I’m a familiar fan

All of this means something. If we break music down into its core components of beat/rhythm, tonality and scaler relationships, and timbre, we find that the type of music we like in our later years doesn’t diverge that much from our preferences in our younger years. Ever heard a seasoned citizen say, “Back in my day…”? Same principle. They’re saying that their music was a certain way and that’s how they prefer it.

So essentially, they like the music because of the memories and feelings it produces now. It’s the music they heard when they were young that left wonderful impressions on them or got them through heartbreak. It stuck, and it’s likely to be their preference for the rest of their life. There’s nothing wrong with that, but this could be the single greatest reason as to why you love your favorite song.

Another version of this principle has been used by the music industry for decades to “create” hits. Buckle up folks, I’m going to take you behind the curtain, so to speak.

It turns out that if you are exposed to a song enough times, you will eventually start to like it. Or at the very least, accept it. This is called the Mere-Exposure Effect, or Familiarity Principle. So, it’s not just that you heard a song or a genre during your most formative years that makes a song familiar and therefore one of your favorites, it’s also that you can simply be “brainwashed” into liking the song. Don’t get me wrong, sometimes the songs we love are genuinely good songs, but we’ve acquired a taste for them due to our continual exposure.

The brain’s happy place

Reason two can be tied to or develop from reason one, but it is also rooted in the brain’s response to sonic delayed gratification. Researchers discovered that in the lead up to the “hook” or “ear worm” of your favorite song, there’s a tension-release event happening. After you’ve heard a song once, or heard the same style of song before, your brain knows that there’s a climax approaching and relishes in the moment.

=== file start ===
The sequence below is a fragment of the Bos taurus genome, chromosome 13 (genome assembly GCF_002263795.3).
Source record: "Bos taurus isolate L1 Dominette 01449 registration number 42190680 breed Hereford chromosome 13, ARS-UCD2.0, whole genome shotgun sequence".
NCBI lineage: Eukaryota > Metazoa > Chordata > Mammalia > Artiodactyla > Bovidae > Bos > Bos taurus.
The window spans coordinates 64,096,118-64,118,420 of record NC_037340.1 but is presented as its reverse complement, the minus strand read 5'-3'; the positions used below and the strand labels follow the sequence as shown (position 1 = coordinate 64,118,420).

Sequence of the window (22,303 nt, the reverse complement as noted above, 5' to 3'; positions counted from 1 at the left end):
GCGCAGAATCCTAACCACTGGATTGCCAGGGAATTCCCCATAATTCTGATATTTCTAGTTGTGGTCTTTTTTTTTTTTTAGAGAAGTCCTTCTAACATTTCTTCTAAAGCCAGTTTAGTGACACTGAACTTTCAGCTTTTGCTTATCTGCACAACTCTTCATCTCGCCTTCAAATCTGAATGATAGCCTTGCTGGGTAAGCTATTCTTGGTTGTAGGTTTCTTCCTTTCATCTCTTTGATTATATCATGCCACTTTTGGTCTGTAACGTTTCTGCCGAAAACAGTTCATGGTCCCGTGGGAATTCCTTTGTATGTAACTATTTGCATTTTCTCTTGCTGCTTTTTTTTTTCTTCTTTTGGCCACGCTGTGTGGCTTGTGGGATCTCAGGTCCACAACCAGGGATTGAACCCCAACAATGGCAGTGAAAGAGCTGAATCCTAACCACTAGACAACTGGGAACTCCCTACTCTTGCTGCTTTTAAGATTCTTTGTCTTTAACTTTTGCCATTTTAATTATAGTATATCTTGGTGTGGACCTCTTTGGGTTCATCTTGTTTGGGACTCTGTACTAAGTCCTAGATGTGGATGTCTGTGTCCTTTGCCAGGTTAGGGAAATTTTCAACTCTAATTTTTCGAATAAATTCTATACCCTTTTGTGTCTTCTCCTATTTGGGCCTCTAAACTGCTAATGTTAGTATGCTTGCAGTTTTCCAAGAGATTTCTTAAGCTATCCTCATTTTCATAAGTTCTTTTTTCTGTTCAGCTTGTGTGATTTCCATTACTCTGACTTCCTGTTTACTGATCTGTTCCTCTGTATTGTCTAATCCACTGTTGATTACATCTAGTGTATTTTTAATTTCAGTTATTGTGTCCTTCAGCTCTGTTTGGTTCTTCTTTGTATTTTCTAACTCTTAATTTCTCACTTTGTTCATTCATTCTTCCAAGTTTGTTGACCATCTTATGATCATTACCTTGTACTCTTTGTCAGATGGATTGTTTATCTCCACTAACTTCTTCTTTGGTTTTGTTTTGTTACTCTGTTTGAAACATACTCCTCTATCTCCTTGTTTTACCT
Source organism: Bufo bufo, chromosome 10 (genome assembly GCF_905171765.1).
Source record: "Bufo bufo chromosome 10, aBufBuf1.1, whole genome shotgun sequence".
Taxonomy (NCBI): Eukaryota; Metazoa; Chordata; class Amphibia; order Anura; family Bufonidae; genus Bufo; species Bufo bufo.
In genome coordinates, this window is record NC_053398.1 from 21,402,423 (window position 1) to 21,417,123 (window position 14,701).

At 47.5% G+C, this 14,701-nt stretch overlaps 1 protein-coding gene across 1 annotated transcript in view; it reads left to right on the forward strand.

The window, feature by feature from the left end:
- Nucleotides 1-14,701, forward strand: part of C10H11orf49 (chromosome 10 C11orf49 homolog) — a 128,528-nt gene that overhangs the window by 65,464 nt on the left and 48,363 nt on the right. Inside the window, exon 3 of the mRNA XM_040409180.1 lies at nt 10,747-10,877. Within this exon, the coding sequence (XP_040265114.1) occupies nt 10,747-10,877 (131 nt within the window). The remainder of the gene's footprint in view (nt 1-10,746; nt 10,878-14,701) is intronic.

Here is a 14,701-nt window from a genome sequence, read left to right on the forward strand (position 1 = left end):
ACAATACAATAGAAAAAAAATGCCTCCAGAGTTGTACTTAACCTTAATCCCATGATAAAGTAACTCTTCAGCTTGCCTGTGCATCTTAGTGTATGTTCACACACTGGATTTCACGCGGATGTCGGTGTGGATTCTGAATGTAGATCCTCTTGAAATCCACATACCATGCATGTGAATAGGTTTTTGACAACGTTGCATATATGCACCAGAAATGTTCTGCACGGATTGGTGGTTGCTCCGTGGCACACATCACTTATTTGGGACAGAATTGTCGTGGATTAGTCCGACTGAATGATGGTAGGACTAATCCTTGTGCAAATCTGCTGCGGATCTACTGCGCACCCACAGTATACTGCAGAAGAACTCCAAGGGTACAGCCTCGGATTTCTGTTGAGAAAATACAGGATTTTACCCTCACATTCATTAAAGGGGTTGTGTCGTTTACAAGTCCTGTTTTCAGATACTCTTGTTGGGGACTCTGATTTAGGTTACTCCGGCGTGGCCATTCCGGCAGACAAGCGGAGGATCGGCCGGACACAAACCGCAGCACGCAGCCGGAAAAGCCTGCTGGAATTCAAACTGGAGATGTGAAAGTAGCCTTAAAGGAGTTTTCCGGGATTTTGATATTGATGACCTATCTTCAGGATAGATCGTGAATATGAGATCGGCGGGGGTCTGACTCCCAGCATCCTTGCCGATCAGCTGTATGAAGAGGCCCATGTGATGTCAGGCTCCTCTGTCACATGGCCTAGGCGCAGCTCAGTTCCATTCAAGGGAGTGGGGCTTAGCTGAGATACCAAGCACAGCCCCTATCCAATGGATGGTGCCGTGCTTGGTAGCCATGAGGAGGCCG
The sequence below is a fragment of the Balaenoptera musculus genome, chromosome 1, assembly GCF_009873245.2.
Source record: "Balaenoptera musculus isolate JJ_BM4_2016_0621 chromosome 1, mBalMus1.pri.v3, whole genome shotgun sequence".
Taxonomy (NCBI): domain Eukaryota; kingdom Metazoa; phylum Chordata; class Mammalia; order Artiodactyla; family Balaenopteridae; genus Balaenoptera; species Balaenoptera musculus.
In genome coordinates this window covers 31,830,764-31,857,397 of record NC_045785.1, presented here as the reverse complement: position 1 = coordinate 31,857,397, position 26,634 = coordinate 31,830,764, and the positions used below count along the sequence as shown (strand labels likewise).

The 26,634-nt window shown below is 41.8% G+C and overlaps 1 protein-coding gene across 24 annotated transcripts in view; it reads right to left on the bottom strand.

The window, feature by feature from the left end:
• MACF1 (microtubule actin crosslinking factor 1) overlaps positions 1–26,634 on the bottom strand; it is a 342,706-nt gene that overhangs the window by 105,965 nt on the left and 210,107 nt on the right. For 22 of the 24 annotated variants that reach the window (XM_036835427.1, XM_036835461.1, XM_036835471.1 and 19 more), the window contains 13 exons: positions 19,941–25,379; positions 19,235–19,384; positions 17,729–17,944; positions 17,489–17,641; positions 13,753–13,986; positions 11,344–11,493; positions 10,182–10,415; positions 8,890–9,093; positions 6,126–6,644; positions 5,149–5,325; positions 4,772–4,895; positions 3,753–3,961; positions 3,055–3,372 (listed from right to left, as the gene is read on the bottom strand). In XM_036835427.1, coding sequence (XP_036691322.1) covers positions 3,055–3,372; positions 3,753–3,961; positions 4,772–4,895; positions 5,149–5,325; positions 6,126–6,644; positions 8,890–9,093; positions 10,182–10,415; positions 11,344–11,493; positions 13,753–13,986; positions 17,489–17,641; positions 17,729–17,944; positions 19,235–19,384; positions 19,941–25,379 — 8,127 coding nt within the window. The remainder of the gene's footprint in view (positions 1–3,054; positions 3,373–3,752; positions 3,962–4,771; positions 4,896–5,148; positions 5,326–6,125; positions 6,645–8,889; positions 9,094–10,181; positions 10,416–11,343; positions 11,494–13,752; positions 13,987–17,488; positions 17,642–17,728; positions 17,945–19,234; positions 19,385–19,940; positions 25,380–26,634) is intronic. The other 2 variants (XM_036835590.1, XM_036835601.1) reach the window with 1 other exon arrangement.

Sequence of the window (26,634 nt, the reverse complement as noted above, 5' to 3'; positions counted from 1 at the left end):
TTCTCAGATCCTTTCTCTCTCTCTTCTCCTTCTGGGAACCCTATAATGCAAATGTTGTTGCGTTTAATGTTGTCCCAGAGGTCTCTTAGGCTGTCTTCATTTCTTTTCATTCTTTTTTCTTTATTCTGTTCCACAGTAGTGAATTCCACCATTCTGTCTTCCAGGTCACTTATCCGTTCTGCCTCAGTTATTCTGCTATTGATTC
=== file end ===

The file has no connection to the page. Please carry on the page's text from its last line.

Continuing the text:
It turns out, the familiar resolution of a piece is what stays most readily tied to memory, but the build-up to it releases dopamine in the brain. Dopamine is extremely addicting as it directly contributes to a human’s feeling of pleasurable reward.

In short, that build-up gives you a great feeling, and everyone likes to feel good. Not unexpected, we tend to make whatever song produces this feeling our “favorite song”.

Final thoughts

As we can see, exactly how our favorite song receives that high honor isn’t a simple process. There are many variables that work together to order our preferences in music. At least now we are beginning to understand how our brain creates that order. This information can be quite useful!

I hope you’ve enjoyed the article! As always, my goal is to inform, illuminate, and inspire. If you liked it, please feel free to share with your friends and on social media. Have a great day!